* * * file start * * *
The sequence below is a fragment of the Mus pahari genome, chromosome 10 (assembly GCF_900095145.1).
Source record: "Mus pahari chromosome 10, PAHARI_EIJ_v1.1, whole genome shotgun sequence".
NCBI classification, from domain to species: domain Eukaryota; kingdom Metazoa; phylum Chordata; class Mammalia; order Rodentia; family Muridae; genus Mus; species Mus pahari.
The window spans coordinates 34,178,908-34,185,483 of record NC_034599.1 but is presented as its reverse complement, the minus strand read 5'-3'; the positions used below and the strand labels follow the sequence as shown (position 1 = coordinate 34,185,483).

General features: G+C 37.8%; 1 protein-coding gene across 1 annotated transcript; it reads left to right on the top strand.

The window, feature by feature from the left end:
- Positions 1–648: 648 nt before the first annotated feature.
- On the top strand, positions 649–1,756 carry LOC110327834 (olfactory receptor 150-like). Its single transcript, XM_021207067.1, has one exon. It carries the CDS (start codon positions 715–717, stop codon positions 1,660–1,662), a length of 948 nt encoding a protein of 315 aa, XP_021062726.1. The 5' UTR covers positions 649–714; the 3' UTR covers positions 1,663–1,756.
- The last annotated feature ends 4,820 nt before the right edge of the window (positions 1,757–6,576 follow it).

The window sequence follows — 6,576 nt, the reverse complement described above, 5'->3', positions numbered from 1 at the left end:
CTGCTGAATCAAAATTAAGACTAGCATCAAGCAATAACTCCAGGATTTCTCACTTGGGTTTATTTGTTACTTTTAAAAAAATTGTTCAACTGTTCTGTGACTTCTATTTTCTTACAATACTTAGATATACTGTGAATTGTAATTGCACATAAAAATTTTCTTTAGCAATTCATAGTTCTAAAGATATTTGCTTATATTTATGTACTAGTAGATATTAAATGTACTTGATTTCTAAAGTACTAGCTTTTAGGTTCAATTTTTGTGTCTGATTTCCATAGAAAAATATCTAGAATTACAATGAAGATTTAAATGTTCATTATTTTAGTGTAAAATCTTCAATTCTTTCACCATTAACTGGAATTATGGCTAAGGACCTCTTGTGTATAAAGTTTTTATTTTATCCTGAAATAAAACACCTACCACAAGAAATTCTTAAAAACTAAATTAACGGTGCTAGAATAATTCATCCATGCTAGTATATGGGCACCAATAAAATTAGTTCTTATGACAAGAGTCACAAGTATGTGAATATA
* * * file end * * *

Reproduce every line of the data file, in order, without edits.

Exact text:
The sequence below is a fragment of the Mus pahari genome, chromosome 10 (assembly GCF_900095145.1).
Source record: "Mus pahari chromosome 10, PAHARI_EIJ_v1.1, whole genome shotgun sequence".
NCBI classification, from domain to species: domain Eukaryota; kingdom Metazoa; phylum Chordata; class Mammalia; order Rodentia; family Muridae; genus Mus; species Mus pahari.
The window spans coordinates 34,178,908-34,185,483 of record NC_034599.1 but is presented as its reverse complement, the minus strand read 5'-3'; the positions used below and the strand labels follow the sequence as shown (position 1 = coordinate 34,185,483).

General features: G+C 37.8%; 1 protein-coding gene across 1 annotated transcript; it reads left to right on the top strand.

The window, feature by feature from the left end:
- Positions 1–648: 648 nt before the first annotated feature.
- On the top strand, positions 649–1,756 carry LOC110327834 (olfactory receptor 150-like). Its single transcript, XM_021207067.1, has one exon. It carries the CDS (start codon positions 715–717, stop codon positions 1,660–1,662), a length of 948 nt encoding a protein of 315 aa, XP_021062726.1. The 5' UTR covers positions 649–714; the 3' UTR covers positions 1,663–1,756.
- The last annotated feature ends 4,820 nt before the right edge of the window (positions 1,757–6,576 follow it).

The window sequence follows — 6,576 nt, the reverse complement described above, 5'->3', positions numbered from 1 at the left end:
CTGCTGAATCAAAATTAAGACTAGCATCAAGCAATAACTCCAGGATTTCTCACTTGGGTTTATTTGTTACTTTTAAAAAAATTGTTCAACTGTTCTGTGACTTCTATTTTCTTACAATACTTAGATATACTGTGAATTGTAATTGCACATAAAAATTTTCTTTAGCAATTCATAGTTCTAAAGATATTTGCTTATATTTATGTACTAGTAGATATTAAATGTACTTGATTTCTAAAGTACTAGCTTTTAGGTTCAATTTTTGTGTCTGATTTCCATAGAAAAATATCTAGAATTACAATGAAGATTTAAATGTTCATTATTTTAGTGTAAAATCTTCAATTCTTTCACCATTAACTGGAATTATGGCTAAGGACCTCTTGTGTATAAAGTTTTTATTTTATCCTGAAATAAAACACCTACCACAAGAAATTCTTAAAAACTAAATTAACGGTGCTAGAATAATTCATCCATGCTAGTATATGGGCACCAATAAAATTAGTTCTTATGACAAGAGTCACAAGTATGTGAATATA